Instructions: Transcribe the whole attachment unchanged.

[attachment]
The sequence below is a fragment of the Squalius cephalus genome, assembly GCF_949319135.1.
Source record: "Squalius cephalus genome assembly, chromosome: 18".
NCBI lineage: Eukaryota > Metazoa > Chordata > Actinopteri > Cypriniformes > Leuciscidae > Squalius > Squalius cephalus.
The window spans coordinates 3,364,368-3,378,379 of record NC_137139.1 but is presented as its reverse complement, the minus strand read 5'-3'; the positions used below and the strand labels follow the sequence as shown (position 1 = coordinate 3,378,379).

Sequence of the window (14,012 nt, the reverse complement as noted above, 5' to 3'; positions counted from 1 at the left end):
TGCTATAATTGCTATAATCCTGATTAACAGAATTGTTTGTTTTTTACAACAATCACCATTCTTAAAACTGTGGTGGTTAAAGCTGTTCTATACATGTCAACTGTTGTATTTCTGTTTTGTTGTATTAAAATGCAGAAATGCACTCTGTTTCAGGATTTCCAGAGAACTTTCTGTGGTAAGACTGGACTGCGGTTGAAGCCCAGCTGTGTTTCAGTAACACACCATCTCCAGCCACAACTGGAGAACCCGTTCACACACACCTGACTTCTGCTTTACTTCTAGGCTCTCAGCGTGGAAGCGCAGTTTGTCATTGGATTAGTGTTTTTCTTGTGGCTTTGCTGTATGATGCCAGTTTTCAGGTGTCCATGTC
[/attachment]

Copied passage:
The sequence below is a fragment of the Squalius cephalus genome, assembly GCF_949319135.1.
Source record: "Squalius cephalus genome assembly, chromosome: 18".
NCBI lineage: Eukaryota > Metazoa > Chordata > Actinopteri > Cypriniformes > Leuciscidae > Squalius > Squalius cephalus.
The window spans coordinates 3,364,368-3,378,379 of record NC_137139.1 but is presented as its reverse complement, the minus strand read 5'-3'; the positions used below and the strand labels follow the sequence as shown (position 1 = coordinate 3,378,379).

Sequence of the window (14,012 nt, the reverse complement as noted above, 5' to 3'; positions counted from 1 at the left end):
TGCTATAATTGCTATAATCCTGATTAACAGAATTGTTTGTTTTTTACAACAATCACCATTCTTAAAACTGTGGTGGTTAAAGCTGTTCTATACATGTCAACTGTTGTATTTCTGTTTTGTTGTATTAAAATGCAGAAATGCACTCTGTTTCAGGATTTCCAGAGAACTTTCTGTGGTAAGACTGGACTGCGGTTGAAGCCCAGCTGTGTTTCAGTAACACACCATCTCCAGCCACAACTGGAGAACCCGTTCACACACACCTGACTTCTGCTTTACTTCTAGGCTCTCAGCGTGGAAGCGCAGTTTGTCATTGGATTAGTGTTTTTCTTGTGGCTTTGCTGTATGATGCCAGTTTTCAGGTGTCCATGTC